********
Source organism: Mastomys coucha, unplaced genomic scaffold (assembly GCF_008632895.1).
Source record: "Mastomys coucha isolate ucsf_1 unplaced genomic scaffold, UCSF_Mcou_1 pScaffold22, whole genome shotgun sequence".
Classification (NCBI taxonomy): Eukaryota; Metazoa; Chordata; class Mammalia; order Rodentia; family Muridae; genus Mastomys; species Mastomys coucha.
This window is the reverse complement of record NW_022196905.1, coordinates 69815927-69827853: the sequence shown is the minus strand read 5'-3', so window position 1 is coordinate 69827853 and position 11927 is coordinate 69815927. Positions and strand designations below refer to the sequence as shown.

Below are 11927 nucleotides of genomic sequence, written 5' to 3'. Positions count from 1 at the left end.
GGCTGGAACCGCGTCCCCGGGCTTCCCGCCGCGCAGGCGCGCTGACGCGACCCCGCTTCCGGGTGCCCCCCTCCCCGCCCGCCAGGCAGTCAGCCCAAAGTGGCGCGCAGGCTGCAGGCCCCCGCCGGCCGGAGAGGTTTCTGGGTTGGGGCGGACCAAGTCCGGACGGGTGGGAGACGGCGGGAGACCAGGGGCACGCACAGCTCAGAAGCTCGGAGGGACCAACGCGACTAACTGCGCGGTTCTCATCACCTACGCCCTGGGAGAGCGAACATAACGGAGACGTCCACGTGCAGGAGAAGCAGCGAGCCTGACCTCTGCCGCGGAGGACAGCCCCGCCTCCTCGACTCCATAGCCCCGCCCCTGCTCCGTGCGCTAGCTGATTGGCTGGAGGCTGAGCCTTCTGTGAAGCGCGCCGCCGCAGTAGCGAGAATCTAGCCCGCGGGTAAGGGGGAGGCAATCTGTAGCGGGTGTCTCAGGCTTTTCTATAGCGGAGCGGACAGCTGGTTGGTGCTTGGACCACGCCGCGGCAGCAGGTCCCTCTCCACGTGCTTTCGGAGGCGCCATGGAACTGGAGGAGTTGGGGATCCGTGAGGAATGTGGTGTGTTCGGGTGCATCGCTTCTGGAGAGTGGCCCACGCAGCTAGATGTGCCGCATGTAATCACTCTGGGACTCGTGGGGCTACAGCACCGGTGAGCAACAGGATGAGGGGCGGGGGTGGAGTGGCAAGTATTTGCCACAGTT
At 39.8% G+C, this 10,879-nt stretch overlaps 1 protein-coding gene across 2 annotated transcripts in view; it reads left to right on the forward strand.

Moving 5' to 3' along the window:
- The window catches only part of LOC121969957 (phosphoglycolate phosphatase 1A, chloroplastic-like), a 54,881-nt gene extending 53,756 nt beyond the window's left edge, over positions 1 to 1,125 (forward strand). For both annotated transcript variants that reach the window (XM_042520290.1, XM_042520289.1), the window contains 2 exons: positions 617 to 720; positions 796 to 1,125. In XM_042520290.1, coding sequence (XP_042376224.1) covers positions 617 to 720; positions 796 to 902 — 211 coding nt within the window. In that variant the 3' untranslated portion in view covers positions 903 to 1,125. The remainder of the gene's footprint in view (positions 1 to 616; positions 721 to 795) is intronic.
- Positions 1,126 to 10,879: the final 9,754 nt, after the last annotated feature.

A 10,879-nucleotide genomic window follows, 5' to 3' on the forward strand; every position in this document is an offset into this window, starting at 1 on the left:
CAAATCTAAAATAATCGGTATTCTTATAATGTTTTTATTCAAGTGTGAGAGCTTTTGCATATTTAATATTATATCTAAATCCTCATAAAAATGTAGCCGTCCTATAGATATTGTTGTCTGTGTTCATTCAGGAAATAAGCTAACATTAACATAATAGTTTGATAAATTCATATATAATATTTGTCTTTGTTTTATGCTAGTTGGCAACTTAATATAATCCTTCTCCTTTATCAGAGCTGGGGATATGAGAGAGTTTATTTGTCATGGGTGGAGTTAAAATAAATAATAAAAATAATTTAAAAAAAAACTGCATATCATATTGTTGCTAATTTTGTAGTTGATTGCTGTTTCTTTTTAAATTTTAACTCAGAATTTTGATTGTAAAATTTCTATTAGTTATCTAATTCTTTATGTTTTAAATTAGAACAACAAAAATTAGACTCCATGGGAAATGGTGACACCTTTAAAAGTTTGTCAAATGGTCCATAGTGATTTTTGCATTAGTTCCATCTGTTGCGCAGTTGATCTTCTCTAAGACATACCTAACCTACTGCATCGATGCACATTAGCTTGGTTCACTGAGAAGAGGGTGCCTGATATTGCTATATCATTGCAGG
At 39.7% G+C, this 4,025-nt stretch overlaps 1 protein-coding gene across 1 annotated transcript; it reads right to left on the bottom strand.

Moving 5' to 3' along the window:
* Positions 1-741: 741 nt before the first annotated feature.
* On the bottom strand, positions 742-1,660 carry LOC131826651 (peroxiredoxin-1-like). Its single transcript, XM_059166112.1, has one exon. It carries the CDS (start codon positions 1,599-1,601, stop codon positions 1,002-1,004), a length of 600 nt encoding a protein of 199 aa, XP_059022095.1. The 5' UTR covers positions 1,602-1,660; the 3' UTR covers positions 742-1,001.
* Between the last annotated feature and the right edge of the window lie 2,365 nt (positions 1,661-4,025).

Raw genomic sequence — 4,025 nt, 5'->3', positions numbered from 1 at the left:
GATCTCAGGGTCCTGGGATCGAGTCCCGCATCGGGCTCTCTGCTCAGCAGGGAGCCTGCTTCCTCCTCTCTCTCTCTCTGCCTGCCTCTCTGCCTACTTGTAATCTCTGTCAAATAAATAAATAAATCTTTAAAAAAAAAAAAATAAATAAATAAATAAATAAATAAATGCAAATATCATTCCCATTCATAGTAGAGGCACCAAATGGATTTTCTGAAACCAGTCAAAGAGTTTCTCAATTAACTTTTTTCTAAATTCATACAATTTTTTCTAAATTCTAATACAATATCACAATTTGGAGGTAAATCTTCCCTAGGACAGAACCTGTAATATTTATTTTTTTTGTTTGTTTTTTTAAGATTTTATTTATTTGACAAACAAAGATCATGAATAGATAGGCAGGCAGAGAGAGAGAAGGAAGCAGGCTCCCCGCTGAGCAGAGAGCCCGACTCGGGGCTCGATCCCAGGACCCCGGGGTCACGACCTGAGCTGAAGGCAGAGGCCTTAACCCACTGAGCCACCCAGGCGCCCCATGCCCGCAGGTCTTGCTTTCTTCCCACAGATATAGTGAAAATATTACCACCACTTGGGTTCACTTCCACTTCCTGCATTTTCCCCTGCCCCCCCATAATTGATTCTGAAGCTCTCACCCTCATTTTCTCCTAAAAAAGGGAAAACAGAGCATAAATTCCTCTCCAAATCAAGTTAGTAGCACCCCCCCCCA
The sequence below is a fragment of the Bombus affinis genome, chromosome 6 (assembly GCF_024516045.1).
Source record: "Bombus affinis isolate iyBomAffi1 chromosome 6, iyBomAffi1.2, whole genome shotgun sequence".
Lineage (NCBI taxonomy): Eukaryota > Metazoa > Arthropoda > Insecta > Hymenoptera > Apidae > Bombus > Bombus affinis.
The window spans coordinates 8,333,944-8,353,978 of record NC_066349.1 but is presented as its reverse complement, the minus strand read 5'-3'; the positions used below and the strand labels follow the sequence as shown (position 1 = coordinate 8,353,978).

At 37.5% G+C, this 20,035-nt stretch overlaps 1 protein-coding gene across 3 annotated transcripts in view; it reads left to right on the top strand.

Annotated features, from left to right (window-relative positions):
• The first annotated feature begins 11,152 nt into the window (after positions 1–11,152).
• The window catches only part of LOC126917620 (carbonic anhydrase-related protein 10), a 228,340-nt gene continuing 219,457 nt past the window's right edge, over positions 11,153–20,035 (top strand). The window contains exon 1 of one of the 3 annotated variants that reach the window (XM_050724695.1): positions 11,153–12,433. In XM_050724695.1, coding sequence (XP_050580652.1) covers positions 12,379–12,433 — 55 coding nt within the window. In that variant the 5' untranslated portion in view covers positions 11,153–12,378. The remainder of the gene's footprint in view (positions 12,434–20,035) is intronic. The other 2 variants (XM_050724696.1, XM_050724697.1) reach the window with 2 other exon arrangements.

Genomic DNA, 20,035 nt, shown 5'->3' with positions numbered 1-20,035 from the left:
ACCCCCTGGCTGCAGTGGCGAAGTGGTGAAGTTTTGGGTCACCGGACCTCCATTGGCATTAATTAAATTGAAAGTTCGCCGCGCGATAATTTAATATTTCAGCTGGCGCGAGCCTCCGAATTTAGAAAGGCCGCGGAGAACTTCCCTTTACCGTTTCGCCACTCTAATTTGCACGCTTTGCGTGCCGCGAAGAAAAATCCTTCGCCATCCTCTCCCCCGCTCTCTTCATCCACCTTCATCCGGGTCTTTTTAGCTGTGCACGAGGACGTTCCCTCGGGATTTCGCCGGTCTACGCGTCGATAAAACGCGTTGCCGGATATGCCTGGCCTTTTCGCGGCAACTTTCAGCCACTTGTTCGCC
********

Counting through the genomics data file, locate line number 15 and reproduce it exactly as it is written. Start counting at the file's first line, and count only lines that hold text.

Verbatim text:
* Positions 1-741: 741 nt before the first annotated feature.